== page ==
When Companies Predict (and Manipulate) Habits

Supermarket layout example (placement of fruit and veg first) — Marketers and psychologists figured out long ago, if we start our shopping sprees by loading up on healthy stuff, we’re much more likely to buy Doritos, Oreos, and frozen pizza when we encounter them later on.

The only way to increase profits was to figure out each individual shopper’s habits and to market to people one by one, with personalised pitches designed to appeal to customers’ unique buying preferences.

A series of experiments convinced marketers that if they managed to understand a particular shopper’s habits, they could get them to buy almost anything.

A pillar of modern marketing theory: People’s buying habits are more likely to change when they go through a major life event.

How do you take advantage of someone’s habits without letting them know you’re studying every detail of their lives?

Target started sandwiching the diaper coupons between nonpregnancy products that made the advertisements seem anonymous, familiar, comfortable. They camouflaged what they knew.

Listening to music activates numerous areas of the brain, including the auditory cortex, the thalamus, and the superior parietal cortex. These same areas are also associated with pattern recognition and helping the brain decide which inputs to pay attention to and which to ignore.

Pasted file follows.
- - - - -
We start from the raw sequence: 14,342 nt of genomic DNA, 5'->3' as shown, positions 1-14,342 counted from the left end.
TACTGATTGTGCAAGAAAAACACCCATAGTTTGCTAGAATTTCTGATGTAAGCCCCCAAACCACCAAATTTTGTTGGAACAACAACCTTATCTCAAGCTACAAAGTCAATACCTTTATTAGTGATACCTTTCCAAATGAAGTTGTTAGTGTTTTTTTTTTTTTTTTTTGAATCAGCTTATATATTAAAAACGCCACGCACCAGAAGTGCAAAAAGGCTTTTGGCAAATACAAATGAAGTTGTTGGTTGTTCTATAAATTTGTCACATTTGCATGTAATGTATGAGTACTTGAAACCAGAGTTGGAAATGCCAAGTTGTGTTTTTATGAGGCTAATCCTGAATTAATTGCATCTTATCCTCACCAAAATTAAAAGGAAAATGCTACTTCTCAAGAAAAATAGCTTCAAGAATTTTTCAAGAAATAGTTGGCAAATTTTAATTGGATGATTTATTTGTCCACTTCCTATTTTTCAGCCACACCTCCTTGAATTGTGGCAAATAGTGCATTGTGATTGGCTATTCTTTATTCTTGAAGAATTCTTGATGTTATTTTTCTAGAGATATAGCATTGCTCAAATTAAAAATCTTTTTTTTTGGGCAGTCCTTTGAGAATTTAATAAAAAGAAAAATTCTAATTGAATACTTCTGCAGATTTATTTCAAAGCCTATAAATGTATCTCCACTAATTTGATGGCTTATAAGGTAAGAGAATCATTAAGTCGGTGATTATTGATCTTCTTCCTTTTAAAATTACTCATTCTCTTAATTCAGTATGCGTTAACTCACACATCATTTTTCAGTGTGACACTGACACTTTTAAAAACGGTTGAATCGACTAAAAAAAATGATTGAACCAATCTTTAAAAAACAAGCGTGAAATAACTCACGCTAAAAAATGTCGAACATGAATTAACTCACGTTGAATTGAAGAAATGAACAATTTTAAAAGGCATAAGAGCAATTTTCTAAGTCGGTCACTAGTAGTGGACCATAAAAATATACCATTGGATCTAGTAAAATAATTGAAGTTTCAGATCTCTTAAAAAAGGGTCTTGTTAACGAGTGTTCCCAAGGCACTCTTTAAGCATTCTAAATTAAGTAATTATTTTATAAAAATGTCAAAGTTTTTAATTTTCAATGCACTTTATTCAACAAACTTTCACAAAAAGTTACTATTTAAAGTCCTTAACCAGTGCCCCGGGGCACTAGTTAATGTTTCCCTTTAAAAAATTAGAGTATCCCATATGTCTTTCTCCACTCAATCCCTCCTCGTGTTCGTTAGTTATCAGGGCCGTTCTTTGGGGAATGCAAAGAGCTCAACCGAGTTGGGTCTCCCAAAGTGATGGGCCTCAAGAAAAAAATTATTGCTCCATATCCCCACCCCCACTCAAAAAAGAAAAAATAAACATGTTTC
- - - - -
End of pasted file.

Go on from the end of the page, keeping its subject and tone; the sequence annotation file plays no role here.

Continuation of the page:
The areas that process music, in other words, are designed to seek out patterns and look for familiarity.

Much of the time, we don’t actually choose if we like or dislike a song. It would take too much mental effort. Instead, we react to the cues (“This sounds like all the other songs I’ve ever liked”) and rewards (“It’s fun to hum along!”) and without thinking, we either start singing, or reach over and change the station.

One unexpected reason people go to the gym — People, it turns out, often go to the gym looking for a human connection, not a treadmill. Member retention, the data said, was driven by emotional factors, such as whether employees knew members’ names or said hello when they walked in.

How Movements Happen

Rosa Parks and the Montgomery bus boycott became the epicenter of the civil rights campaign not only because of an individual act of defiance, but also because of social patterns.

A movement starts because of the social habits of friendship and the strong ties between close acquaintances.

It grows because of the habits of a community, and the weak ties that hold neighbourhoods and clans together.

And it endures because a movement’s leaders give participants new habits that create a fresh sense of identity and a feeling of ownership.

In general, sociologists say, most of us have friends who are like us. We might have a few close acquaintances who are richer, a few who are poorer, and a few of different races—but, on the whole, our deepest relationships tend to be with people who look like us, earn about the same amount of money, and come from similar backgrounds.